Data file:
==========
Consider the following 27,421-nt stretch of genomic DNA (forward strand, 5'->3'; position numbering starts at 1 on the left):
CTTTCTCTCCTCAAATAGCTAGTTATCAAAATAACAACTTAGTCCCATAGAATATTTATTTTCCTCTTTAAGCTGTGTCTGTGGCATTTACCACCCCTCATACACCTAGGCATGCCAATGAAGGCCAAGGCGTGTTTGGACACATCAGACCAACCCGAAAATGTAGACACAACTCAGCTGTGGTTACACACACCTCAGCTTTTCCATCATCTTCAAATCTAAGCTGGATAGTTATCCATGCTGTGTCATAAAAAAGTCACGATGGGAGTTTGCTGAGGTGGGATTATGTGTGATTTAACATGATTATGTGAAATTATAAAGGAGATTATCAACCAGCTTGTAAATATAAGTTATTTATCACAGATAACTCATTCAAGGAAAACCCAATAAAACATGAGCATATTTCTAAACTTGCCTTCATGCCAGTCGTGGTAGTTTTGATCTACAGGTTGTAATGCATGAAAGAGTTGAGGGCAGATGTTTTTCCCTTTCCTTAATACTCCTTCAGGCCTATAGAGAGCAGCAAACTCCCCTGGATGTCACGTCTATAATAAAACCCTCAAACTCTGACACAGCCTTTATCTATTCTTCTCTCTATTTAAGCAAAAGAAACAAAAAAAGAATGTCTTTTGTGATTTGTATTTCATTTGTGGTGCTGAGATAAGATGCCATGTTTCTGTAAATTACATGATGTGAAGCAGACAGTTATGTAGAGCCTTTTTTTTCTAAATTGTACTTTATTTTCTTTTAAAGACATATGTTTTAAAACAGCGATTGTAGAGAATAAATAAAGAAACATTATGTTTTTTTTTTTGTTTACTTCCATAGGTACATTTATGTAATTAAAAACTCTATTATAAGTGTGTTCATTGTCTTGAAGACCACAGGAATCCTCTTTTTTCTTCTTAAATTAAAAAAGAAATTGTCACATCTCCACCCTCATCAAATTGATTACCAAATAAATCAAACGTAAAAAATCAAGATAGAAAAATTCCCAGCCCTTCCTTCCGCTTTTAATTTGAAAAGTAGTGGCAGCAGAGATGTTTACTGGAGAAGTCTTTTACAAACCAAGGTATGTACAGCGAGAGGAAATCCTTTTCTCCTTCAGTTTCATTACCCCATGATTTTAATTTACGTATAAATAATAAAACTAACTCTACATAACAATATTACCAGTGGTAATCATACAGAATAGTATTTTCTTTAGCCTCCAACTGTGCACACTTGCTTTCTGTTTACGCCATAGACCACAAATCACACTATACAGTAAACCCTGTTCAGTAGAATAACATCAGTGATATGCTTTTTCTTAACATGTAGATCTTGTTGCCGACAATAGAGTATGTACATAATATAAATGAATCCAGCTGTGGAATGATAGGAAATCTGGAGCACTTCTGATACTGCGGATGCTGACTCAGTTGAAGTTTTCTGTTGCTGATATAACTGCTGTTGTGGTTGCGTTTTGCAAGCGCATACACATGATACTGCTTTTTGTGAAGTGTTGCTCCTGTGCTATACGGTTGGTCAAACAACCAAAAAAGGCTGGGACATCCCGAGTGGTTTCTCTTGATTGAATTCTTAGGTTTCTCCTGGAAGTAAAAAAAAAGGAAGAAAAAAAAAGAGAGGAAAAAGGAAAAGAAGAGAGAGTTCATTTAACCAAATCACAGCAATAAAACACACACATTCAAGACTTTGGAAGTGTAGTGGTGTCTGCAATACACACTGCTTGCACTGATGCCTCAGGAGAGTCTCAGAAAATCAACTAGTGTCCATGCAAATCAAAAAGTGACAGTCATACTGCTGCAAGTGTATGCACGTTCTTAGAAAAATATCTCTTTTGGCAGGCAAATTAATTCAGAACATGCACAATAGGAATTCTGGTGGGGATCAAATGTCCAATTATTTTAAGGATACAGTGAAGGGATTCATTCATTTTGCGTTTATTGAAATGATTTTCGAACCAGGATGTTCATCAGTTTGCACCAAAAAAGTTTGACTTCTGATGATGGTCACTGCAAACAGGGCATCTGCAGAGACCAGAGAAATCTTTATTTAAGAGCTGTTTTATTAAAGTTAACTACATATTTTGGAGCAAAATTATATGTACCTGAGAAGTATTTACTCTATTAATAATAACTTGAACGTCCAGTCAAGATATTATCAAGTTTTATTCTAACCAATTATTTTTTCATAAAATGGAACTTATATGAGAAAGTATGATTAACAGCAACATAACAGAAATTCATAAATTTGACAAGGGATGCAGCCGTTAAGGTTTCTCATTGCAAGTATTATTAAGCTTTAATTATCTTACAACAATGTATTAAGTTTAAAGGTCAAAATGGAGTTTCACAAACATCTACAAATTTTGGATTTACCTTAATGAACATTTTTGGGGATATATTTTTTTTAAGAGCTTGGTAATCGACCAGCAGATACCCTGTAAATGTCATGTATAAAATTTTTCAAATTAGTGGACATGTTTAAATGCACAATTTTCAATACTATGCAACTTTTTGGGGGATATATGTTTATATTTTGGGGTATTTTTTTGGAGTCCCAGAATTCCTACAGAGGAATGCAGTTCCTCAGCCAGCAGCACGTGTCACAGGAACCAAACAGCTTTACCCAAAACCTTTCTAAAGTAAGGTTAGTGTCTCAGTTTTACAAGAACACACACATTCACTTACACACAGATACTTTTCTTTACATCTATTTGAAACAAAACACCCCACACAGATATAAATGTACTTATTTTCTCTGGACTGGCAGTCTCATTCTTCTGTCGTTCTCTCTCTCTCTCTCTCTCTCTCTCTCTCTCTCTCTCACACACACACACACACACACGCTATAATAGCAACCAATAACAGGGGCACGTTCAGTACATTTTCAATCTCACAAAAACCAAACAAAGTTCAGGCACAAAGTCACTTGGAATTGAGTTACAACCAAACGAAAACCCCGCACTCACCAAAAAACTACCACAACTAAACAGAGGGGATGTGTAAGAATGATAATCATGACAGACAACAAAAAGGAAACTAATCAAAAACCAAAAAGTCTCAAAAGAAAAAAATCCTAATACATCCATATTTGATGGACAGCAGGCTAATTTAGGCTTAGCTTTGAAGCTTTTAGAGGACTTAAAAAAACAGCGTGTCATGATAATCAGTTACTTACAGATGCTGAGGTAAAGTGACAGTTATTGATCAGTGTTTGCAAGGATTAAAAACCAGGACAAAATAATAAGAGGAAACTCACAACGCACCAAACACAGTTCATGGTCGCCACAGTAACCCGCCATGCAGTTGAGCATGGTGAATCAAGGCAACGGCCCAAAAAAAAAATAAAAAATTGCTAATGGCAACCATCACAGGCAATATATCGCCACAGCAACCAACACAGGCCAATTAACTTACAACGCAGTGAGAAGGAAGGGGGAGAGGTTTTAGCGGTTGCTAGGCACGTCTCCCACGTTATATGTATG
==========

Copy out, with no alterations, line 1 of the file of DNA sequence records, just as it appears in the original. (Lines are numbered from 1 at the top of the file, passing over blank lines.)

Consider the following 27,421-nt stretch of genomic DNA (forward strand, 5'->3'; position numbering starts at 1 on the left):